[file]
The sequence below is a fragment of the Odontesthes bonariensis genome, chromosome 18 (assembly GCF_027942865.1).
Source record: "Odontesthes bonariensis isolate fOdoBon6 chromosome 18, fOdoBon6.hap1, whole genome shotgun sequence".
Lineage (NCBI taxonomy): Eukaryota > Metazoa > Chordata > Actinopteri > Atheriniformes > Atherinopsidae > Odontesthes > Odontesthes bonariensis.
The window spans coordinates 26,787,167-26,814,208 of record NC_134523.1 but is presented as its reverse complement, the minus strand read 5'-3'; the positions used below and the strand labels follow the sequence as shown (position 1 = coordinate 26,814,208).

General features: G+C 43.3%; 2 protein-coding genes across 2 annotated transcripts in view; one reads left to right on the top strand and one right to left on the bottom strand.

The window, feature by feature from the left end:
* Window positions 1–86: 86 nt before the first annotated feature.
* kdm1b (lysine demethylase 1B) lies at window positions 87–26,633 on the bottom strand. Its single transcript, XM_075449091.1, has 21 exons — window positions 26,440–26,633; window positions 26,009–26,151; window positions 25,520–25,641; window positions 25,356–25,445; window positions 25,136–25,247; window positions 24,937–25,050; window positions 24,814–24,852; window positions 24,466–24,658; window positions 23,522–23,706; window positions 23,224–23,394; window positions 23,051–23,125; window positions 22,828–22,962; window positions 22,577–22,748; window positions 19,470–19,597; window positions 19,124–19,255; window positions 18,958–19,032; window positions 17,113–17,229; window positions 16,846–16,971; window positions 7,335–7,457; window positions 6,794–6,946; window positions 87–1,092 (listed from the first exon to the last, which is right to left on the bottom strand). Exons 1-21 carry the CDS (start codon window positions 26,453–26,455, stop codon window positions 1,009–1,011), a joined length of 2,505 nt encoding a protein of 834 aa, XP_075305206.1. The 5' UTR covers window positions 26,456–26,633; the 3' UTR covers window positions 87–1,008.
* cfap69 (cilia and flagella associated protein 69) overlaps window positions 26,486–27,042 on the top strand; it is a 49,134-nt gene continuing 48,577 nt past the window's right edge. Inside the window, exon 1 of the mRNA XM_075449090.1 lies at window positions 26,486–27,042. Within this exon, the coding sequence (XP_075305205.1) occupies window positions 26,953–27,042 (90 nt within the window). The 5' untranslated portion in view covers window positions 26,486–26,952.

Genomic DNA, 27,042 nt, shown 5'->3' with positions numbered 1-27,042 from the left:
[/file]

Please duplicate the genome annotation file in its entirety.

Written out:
The sequence below is a fragment of the Odontesthes bonariensis genome, chromosome 18 (assembly GCF_027942865.1).
Source record: "Odontesthes bonariensis isolate fOdoBon6 chromosome 18, fOdoBon6.hap1, whole genome shotgun sequence".
Lineage (NCBI taxonomy): Eukaryota > Metazoa > Chordata > Actinopteri > Atheriniformes > Atherinopsidae > Odontesthes > Odontesthes bonariensis.
The window spans coordinates 26,787,167-26,814,208 of record NC_134523.1 but is presented as its reverse complement, the minus strand read 5'-3'; the positions used below and the strand labels follow the sequence as shown (position 1 = coordinate 26,814,208).

General features: G+C 43.3%; 2 protein-coding genes across 2 annotated transcripts in view; one reads left to right on the top strand and one right to left on the bottom strand.

The window, feature by feature from the left end:
* Window positions 1–86: 86 nt before the first annotated feature.
* kdm1b (lysine demethylase 1B) lies at window positions 87–26,633 on the bottom strand. Its single transcript, XM_075449091.1, has 21 exons — window positions 26,440–26,633; window positions 26,009–26,151; window positions 25,520–25,641; window positions 25,356–25,445; window positions 25,136–25,247; window positions 24,937–25,050; window positions 24,814–24,852; window positions 24,466–24,658; window positions 23,522–23,706; window positions 23,224–23,394; window positions 23,051–23,125; window positions 22,828–22,962; window positions 22,577–22,748; window positions 19,470–19,597; window positions 19,124–19,255; window positions 18,958–19,032; window positions 17,113–17,229; window positions 16,846–16,971; window positions 7,335–7,457; window positions 6,794–6,946; window positions 87–1,092 (listed from the first exon to the last, which is right to left on the bottom strand). Exons 1-21 carry the CDS (start codon window positions 26,453–26,455, stop codon window positions 1,009–1,011), a joined length of 2,505 nt encoding a protein of 834 aa, XP_075305206.1. The 5' UTR covers window positions 26,456–26,633; the 3' UTR covers window positions 87–1,008.
* cfap69 (cilia and flagella associated protein 69) overlaps window positions 26,486–27,042 on the top strand; it is a 49,134-nt gene continuing 48,577 nt past the window's right edge. Inside the window, exon 1 of the mRNA XM_075449090.1 lies at window positions 26,486–27,042. Within this exon, the coding sequence (XP_075305205.1) occupies window positions 26,953–27,042 (90 nt within the window). The 5' untranslated portion in view covers window positions 26,486–26,952.

Genomic DNA, 27,042 nt, shown 5'->3' with positions numbered 1-27,042 from the left: